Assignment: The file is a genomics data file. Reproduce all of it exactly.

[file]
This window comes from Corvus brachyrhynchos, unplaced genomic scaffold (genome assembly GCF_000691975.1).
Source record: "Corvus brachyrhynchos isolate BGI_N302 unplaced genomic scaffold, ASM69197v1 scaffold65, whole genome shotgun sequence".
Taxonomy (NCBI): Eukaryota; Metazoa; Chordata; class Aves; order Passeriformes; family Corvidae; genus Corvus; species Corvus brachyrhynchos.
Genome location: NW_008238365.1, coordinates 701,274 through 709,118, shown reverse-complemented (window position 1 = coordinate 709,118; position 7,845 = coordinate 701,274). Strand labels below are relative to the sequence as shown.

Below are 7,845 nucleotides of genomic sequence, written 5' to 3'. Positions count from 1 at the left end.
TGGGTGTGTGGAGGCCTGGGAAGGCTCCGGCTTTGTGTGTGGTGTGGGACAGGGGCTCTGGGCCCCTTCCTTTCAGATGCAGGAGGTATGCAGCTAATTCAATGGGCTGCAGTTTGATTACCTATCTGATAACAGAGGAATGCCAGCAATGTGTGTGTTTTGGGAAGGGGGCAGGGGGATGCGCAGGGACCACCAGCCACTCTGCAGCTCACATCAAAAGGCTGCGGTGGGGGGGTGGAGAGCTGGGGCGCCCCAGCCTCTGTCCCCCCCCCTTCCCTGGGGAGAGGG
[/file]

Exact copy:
This window comes from Corvus brachyrhynchos, unplaced genomic scaffold (genome assembly GCF_000691975.1).
Source record: "Corvus brachyrhynchos isolate BGI_N302 unplaced genomic scaffold, ASM69197v1 scaffold65, whole genome shotgun sequence".
Taxonomy (NCBI): Eukaryota; Metazoa; Chordata; class Aves; order Passeriformes; family Corvidae; genus Corvus; species Corvus brachyrhynchos.
Genome location: NW_008238365.1, coordinates 701,274 through 709,118, shown reverse-complemented (window position 1 = coordinate 709,118; position 7,845 = coordinate 701,274). Strand labels below are relative to the sequence as shown.

Below are 7,845 nucleotides of genomic sequence, written 5' to 3'. Positions count from 1 at the left end.
TGGGTGTGTGGAGGCCTGGGAAGGCTCCGGCTTTGTGTGTGGTGTGGGACAGGGGCTCTGGGCCCCTTCCTTTCAGATGCAGGAGGTATGCAGCTAATTCAATGGGCTGCAGTTTGATTACCTATCTGATAACAGAGGAATGCCAGCAATGTGTGTGTTTTGGGAAGGGGGCAGGGGGATGCGCAGGGACCACCAGCCACTCTGCAGCTCACATCAAAAGGCTGCGGTGGGGGGGTGGAGAGCTGGGGCGCCCCAGCCTCTGTCCCCCCCCCTTCCCTGGGGAGAGGG